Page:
I got a call from a former boss and coworker about an urgent project they needed done before a board presentation. At first it sounded perfect - it was part of a long-term strategic plan for the company and my part would involve competitive analysis. All things I had done in the past and really enjoyed doing, plus the time frame would allowed a nice fee "premium". She referred me to the leader of the project and we were able to arrange a conference call quickly.
After talking with the decision maker I quickly figured out what he needed and what I could really do weren't lining up. I probably could have pulled off something that was close to what they wanted and maybe it would have met their needs, but in the end the risk of messing it up and leaving them unhappy was not worth the fee or the time trying to make it work. I definitely felt the pain of turning down a good money making project, but I truly believe that the one thing you have to maintain more than anything else is your integrity. I think all of us want to be known for the quality of work we provide and exceeding client expectations, and I'm confident that if we do that the money and work will follow.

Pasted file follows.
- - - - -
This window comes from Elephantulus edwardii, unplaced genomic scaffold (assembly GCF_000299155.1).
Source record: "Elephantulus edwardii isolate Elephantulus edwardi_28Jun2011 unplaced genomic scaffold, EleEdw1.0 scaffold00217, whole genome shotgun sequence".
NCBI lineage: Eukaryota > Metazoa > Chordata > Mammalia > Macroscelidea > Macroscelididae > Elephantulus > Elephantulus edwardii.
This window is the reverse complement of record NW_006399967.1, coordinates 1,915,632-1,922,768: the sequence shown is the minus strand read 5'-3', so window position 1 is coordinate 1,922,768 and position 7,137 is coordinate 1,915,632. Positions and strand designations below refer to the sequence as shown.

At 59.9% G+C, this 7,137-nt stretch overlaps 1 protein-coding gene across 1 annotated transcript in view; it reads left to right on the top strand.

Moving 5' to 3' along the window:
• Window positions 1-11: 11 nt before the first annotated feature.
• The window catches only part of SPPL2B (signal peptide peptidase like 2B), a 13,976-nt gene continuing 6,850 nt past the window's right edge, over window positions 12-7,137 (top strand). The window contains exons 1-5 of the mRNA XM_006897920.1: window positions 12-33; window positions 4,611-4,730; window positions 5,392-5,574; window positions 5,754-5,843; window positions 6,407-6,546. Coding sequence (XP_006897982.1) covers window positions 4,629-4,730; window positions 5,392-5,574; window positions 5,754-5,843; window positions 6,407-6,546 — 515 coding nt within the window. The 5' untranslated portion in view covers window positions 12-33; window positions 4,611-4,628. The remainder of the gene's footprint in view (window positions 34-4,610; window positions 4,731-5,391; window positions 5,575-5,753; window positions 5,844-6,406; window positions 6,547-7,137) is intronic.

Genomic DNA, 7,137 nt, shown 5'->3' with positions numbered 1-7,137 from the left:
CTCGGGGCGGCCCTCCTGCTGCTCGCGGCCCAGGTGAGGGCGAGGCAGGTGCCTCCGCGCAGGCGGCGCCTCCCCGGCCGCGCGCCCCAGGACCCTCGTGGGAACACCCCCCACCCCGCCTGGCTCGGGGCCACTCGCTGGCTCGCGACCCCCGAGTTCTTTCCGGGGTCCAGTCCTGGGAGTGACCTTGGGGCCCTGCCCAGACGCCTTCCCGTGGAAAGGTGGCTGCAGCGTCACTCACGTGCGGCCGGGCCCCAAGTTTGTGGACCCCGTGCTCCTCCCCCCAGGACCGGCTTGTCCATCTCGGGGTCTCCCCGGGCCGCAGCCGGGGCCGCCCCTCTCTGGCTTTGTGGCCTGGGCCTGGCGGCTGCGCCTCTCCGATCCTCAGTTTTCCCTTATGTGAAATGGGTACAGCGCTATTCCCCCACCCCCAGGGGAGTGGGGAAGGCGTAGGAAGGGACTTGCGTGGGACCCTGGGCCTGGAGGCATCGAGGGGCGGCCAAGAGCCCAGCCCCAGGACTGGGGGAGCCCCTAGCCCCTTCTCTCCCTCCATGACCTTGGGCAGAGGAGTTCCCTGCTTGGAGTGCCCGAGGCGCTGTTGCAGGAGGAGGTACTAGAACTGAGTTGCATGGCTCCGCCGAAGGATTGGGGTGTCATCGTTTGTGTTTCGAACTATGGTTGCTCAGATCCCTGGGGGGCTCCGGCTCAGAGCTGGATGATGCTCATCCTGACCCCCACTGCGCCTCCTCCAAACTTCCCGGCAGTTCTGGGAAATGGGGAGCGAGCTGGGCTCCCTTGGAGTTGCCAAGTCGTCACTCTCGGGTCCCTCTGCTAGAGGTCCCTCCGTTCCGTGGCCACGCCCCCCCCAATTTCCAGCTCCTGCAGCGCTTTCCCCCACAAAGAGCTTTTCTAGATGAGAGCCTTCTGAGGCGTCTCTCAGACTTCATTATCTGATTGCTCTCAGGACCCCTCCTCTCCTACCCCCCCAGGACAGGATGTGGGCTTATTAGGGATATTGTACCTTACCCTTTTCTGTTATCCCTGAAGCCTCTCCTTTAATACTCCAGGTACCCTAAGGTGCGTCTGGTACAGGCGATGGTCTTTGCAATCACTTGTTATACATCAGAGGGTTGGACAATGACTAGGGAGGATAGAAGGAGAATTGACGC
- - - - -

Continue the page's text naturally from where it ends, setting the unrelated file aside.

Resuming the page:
I think this is especially true if you are trading on someone's else name (my old boss and coworker) since a failure on your part would impact their reputation in the company. The world is an incredibly small place, especially your professional network. Good and bad news can travel a lot faster today than it did in the past, and that goes for good and bad experiences you offer to your clients and prospects. Sometimes saying no to the wrong project and leaving an opportunity at a positive point will lead to a yes to the right project down the road.
If you're interested in reading more on figuring out what projects to choose, check out this blog post from Freelancers Union. The Freelancers Union is a great resource for a variety of independent work topics and issues and this article was a great one for me in evaluating my account strategy. Happy hunting!